Campaign ’86: Florida Governor’s Race Could Be Expensive, Bitter
TALLAHASSEE, Fla. (AP) _ Florida’s Sept. 2 primary for governor will probably do little more than set the stage for a runoff in both parties four weeks later.
The five Democrats and four Republicans in the contest have spent millions of dollars and thousands of hours on the campaign, but no candidate appears likely to garner the 50 percent necessary to win the nomination outright.
″You have quality candidates there so I anticipate a runoff,″ state GOP spokesman Mike Zotti said.
Mike Hamby, executive director for the Democratic Party, said, ″I guess it’s safe to say that whenever you have three or more Democratic candidates you’re pretty much in a runoff situation.″
Not since 1970, the year that Reubin Askew was elected, has Florida faced runoffs in both parties.
Bob Martinez, a third-generation Hispanic who left office as mayor of Tampa to run for governor, is running neck-and-neck with 12-year state Rep. Tom Gallagher for the Republican nomination. A recent poll gave them each 21 percent, with 39 percent undecided.
For the Democrats, former state Rep. Steve Pajcic is the front-runner but he is unlikely to collect a majority in the primary over his closest opponent, Attorney General Jim Smith. Fifty percent of the voters were undecided in a recent poll; 29 percent favored Pajcic, and 11 percent were for Smith.
The stakes are high: Both sides calculate that the next governor, like outgoing Democrat Bob Graham, should be able to serve two four-year terms at the helm of a state projected to soon be the nation’s fourth largest.
Republicans, who say they’ve registered two people for every Democrat recently, think they have their best shot at winning the office since Claude Kirk was elected in 1966, the first GOP governor since Reconstruction. Democrats, however, still hold a 3-2 edge in voter registration.
The candidates are equipped financially. They already have raised more than $15 million, making this the most expensive race for governor in state history.
Martinez was elected mayor of Tampa in 1979. After being courted by the White House, Martinez made a much-ballyhooed party switch from Democrat to Republican in 1983. He was thought to be the front-runner for the GOP nomination for governor, but some party regulars felt he had not paid his dues and encouraged others to run.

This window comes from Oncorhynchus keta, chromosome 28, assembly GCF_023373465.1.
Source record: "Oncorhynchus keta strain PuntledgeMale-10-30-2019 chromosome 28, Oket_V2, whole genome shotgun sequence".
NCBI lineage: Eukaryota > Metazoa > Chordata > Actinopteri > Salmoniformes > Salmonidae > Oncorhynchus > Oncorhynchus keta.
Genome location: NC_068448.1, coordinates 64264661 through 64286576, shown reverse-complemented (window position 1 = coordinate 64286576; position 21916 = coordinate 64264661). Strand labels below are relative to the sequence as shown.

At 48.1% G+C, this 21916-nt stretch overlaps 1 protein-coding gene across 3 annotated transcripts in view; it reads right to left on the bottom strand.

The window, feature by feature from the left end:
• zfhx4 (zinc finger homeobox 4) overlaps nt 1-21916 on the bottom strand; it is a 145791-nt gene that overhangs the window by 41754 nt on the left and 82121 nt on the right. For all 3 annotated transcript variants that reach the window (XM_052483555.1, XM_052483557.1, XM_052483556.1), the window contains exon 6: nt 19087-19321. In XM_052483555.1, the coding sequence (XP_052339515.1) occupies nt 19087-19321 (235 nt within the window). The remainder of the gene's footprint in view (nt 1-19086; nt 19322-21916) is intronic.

Gallagher would like to claim the large Republican vote in populous Dade County, an area he has represented during his 12 years in the state House.
Lou Frey, a member of Congress from 1968 to ’78 and part-owner of several television stations, is making his second run for governor. He lost the first race in 1978 to Republican Jack Eckerd, who later lost to Graham.
Chester Clem, who served in the state House and in the state GOP as a vice chairman, is appealing to the Christian right with a platform of moral and family issues.
On the Democratic side, Pajcic, a lawyer educated at Princeton and Harvard, served 12 years in the state House. He is trying to portray himself as the natural person to continue Graham’s programs. He and running mate Sen. Frank Mann of Fort Myers, a former candidate for governor, lead all candidates in fundraising with $4.1 million.
Smith is serving his second term as attorney general. He flirted with switching to the Republican Party last year but decided against it. And at one point he agreed to be state Senate President Harry Johnston’s running mate but backed out to run for governor himself.
Johnston, an attorney who has served 12 years in the state Legislature, is trying to portray himself as the middle-of-the-road candidate with Smith on the right and Pajcic on the left. Johnston runs a poor third in polls.
Two lesser-known candidates have been active in politics at the local level, Tavares attorney Joan Wollin and Mark Kane Goldstein of Gainesville.
Few issues have surfaced in the campaign except how to manage Florida’s rapid population growth and how to lower the crime rate.
Pajcic has charged that Smith, as the state’s chief law enforcement officer, has not done enough to cut crime.
Smith countered that Pajcic sponsored bills that would have weakened the death penalty law. He attacked Pajcic’s personal objections to the death penalty, saying, ″It won’t be acceptable to the people of Florida to say, ‘I don’t like it but I’ll sign the warrants.’ I like it.″